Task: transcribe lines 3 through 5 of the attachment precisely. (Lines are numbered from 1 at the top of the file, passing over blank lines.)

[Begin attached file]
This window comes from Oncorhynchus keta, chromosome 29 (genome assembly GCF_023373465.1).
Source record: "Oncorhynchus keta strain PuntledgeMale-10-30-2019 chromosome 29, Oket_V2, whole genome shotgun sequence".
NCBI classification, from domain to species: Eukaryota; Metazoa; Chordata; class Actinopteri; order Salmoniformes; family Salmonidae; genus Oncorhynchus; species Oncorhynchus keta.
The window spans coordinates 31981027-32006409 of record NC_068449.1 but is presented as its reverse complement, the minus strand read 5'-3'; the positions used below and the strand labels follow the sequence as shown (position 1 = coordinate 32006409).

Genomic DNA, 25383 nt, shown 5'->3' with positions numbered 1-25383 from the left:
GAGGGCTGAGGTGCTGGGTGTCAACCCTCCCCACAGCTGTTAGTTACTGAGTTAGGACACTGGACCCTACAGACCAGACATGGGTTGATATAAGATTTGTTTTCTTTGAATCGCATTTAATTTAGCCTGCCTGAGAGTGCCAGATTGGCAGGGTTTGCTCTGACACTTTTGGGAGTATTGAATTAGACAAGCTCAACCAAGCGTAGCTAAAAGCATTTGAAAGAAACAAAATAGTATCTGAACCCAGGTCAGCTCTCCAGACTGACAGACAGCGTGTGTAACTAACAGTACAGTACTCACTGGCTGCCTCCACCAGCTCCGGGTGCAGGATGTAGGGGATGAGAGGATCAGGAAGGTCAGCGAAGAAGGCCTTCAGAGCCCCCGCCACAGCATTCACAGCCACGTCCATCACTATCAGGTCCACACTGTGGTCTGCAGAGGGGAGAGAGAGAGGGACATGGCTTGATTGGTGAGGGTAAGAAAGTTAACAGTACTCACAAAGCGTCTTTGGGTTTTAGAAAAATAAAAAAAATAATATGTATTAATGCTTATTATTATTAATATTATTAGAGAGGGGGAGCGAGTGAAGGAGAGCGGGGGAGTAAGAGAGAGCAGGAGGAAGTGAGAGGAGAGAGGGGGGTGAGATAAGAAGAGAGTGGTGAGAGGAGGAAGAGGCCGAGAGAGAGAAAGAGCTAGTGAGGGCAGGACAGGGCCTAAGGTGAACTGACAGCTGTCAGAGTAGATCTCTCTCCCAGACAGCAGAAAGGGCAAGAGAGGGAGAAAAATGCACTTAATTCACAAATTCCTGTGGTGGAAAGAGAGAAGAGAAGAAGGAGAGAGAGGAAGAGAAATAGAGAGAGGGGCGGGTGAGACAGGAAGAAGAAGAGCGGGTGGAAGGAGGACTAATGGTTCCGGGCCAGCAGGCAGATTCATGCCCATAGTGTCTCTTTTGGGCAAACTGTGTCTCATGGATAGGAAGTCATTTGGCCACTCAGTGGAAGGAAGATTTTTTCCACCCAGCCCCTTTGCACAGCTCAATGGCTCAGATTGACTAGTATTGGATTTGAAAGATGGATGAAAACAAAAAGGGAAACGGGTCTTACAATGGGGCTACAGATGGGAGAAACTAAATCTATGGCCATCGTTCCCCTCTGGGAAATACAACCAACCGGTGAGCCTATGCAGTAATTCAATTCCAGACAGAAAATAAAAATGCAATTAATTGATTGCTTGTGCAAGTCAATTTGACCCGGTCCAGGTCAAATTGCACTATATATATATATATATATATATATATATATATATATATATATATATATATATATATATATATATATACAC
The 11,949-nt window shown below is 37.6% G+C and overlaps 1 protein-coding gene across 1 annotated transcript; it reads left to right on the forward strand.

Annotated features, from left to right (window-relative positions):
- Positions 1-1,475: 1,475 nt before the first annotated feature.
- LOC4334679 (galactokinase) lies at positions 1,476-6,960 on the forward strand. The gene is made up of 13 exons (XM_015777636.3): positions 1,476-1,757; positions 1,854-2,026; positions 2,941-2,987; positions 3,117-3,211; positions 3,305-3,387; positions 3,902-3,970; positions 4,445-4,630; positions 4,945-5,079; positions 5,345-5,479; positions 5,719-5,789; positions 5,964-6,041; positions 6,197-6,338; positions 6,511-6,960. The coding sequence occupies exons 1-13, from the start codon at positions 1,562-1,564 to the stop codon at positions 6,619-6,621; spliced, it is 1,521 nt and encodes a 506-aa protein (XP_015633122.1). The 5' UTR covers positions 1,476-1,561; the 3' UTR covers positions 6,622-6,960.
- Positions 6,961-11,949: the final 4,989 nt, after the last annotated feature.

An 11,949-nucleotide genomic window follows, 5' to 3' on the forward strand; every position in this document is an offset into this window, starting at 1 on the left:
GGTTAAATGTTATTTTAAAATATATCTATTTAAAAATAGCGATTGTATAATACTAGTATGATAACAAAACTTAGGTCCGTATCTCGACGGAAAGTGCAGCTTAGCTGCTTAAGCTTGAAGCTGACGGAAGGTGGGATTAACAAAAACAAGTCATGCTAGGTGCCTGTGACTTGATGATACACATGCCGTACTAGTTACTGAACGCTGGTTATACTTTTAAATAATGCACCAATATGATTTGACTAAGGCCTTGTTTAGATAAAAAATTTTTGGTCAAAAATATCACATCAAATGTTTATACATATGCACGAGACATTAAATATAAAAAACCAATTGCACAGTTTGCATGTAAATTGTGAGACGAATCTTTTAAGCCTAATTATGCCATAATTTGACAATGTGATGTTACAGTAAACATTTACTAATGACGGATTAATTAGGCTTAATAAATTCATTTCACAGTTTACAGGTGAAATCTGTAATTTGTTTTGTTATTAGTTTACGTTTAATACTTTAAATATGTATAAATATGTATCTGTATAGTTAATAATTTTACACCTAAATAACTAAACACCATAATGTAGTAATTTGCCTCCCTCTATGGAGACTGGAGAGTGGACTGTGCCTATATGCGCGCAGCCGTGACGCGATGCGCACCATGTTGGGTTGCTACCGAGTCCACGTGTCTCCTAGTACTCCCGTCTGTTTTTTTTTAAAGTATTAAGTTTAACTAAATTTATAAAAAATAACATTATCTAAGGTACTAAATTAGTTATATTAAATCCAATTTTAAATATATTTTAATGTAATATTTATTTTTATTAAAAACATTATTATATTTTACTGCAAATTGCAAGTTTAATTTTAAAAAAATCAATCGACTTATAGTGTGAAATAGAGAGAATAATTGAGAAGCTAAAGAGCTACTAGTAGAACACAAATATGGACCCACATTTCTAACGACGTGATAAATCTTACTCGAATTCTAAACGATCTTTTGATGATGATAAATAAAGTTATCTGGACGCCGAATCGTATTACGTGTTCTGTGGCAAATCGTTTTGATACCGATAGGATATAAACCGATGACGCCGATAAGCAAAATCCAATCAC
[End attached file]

NCBI classification, from domain to species: Eukaryota; Metazoa; Chordata; class Actinopteri; order Salmoniformes; family Salmonidae; genus Oncorhynchus; species Oncorhynchus keta.
The window spans coordinates 31981027-32006409 of record NC_068449.1 but is presented as its reverse complement, the minus strand read 5'-3'; the positions used below and the strand labels follow the sequence as shown (position 1 = coordinate 32006409).

Genomic DNA, 25383 nt, shown 5'->3' with positions numbered 1-25383 from the left: